As we emerge from lockdown, office workers will need to know that their work environment is safe.  Recognizing this, owners and property management companies are working through cleaning and distancing protocols.  The last several years have seen a steady reduction in square footage per employee.  Now, major tenants are looking at their footprints to determine how to configure space to allow for social distancing.  This could lead to new leases requiring more space per employee and would create an instant increase in demand.  On the other hand, teleworking has worked better than many thought during this crisis, and tenants believe this will be a larger part of their program going forward.  This sentiment would likely reduce the square footage needed.  The answers to these and other post-pandemic questions will determine the workplace of tomorrow and the future demand for office space.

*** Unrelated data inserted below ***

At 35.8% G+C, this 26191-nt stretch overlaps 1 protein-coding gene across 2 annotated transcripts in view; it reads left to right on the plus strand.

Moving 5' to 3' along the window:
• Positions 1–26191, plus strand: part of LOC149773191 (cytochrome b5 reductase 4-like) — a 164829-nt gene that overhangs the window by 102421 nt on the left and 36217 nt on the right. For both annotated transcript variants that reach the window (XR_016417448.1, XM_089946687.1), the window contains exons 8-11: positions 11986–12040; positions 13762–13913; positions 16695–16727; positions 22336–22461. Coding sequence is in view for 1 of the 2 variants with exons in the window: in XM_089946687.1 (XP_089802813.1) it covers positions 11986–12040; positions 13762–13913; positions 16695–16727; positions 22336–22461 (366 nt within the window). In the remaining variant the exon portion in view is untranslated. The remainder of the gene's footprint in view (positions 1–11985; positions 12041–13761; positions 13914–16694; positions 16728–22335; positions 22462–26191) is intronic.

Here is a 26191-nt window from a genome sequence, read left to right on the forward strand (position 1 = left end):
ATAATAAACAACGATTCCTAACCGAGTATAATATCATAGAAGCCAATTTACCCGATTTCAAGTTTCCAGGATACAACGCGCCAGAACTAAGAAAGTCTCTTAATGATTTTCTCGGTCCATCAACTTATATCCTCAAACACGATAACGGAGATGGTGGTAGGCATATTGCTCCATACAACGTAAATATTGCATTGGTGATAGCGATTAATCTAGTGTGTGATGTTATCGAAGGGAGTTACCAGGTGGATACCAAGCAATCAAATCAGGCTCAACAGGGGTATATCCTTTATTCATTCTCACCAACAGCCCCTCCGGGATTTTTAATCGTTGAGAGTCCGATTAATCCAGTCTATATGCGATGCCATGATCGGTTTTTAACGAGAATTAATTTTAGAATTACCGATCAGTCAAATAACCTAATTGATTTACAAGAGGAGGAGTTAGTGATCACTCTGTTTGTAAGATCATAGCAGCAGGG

The one product type which has remained consistently strong during this time has been industrial, as more products are being shipped directly from the warehouse to the consumer.  E-commerce was growing rapidly before the crisis and is now accelerating, capturing an ever-larger share of total retail sales.  While we have seen some weakness in small bay industrial, high bay and bulk storage remain sought after by tenants and investors.  As the economy recovers, e-commerce should continue to capture a larger portion of retail sales.  Brick and mortar retail has been moving to “experiential retail” and that trend will need to accelerate to draw a wary shopping public away from the computer and back to the store.

The objective in fighting the pandemic is to halt its exponential spread, and the challenge to our personal and work lives is to adjust to a world where change is accelerating throughout the economy and everyday life.  We hope by searching for the right questions we remain resilient and flexible in facing the new tomorrow and emerge ready for the opportunities that recovery will present. Please stay safe.